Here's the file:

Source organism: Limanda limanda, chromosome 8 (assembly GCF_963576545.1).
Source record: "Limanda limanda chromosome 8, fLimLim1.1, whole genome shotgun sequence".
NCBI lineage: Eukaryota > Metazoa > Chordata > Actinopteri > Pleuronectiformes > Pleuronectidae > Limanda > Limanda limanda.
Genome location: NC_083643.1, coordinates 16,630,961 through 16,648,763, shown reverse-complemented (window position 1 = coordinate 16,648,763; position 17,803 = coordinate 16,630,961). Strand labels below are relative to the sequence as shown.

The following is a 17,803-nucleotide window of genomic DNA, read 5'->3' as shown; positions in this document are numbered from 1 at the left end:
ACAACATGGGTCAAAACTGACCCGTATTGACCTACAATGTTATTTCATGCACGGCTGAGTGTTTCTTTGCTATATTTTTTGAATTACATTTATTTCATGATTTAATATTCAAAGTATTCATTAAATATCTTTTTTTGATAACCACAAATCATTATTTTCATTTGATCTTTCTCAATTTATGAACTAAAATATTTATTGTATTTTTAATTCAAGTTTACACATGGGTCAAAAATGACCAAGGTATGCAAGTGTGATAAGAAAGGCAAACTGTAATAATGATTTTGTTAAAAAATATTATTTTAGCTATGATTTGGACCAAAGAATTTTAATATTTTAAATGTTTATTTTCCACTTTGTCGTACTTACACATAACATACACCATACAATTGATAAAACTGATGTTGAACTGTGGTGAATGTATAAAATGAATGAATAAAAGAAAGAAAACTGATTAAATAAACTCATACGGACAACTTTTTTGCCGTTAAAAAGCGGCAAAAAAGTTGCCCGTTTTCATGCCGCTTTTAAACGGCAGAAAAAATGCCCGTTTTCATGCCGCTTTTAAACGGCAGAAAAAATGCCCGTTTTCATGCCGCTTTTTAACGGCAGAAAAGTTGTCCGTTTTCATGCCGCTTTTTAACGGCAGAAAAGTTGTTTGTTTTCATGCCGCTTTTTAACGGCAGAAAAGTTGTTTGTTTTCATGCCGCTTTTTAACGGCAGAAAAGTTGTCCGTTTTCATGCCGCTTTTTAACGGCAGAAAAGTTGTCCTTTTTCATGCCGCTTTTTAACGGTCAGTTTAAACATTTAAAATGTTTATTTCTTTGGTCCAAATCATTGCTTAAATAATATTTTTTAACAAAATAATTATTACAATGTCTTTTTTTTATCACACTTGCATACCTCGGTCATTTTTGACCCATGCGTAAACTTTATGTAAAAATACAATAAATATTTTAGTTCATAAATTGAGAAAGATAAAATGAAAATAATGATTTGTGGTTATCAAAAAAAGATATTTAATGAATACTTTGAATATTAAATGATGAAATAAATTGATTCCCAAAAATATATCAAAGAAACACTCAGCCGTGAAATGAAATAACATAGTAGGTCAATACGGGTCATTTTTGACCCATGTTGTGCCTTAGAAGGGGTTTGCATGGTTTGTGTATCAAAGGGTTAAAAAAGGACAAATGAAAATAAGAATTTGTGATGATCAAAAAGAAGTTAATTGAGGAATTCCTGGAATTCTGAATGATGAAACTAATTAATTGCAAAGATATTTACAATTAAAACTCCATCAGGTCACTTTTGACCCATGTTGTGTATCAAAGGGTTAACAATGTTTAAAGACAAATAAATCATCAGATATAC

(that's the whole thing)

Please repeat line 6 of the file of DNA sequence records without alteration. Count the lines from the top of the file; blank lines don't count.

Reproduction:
ACAACATGGGTCAAAACTGACCCGTATTGACCTACAATGTTATTTCATGCACGGCTGAGTGTTTCTTTGCTATATTTTTTGAATTACATTTATTTCATGATTTAATATTCAAAGTATTCATTAAATATCTTTTTTTGATAACCACAAATCATTATTTTCATTTGATCTTTCTCAATTTATGAACTAAAATATTTATTGTATTTTTAATTCAAGTTTACACATGGGTCAAAAATGACCAAGGTATGCAAGTGTGATAAGAAAGGCAAACTGTAATAATGATTTTGTTAAAAAATATTATTTTAGCTATGATTTGGACCAAAGAATTTTAATATTTTAAATGTTTATTTTCCACTTTGTCGTACTTACACATAACATACACCATACAATTGATAAAACTGATGTTGAACTGTGGTGAATGTATAAAATGAATGAATAAAAGAAAGAAAACTGATTAAATAAACTCATACGGACAACTTTTTTGCCGTTAAAAAGCGGCAAAAAAGTTGCCCGTTTTCATGCCGCTTTTAAACGGCAGAAAAAATGCCCGTTTTCATGCCGCTTTTAAACGGCAGAAAAAATGCCCGTTTTCATGCCGCTTTTTAACGGCAGAAAAGTTGTCCGTTTTCATGCCGCTTTTTAACGGCAGAAAAGTTGTTTGTTTTCATGCCGCTTTTTAACGGCAGAAAAGTTGTTTGTTTTCATGCCGCTTTTTAACGGCAGAAAAGTTGTCCGTTTTCATGCCGCTTTTTAACGGCAGAAAAGTTGTCCTTTTTCATGCCGCTTTTTAACGGTCAGTTTAAACATTTAAAATGTTTATTTCTTTGGTCCAAATCATTGCTTAAATAATATTTTTTAACAAAATAATTATTACAATGTCTTTTTTTTATCACACTTGCATACCTCGGTCATTTTTGACCCATGCGTAAACTTTATGTAAAAATACAATAAATATTTTAGTTCATAAATTGAGAAAGATAAAATGAAAATAATGATTTGTGGTTATCAAAAAAAGATATTTAATGAATACTTTGAATATTAAATGATGAAATAAATTGATTCCCAAAAATATATCAAAGAAACACTCAGCCGTGAAATGAAATAACATAGTAGGTCAATACGGGTCATTTTTGACCCATGTTGTGCCTTAGAAGGGGTTTGCATGGTTTGTGTATCAAAGGGTTAAAAAAGGACAAATGAAAATAAGAATTTGTGATGATCAAAAAGAAGTTAATTGAGGAATTCCTGGAATTCTGAATGATGAAACTAATTAATTGCAAAGATATTTACAATTAAAACTCCATCAGGTCACTTTTGACCCATGTTGTGTATCAAAGGGTTAACAATGTTTAAAGACAAATAAATCATCAGATATAC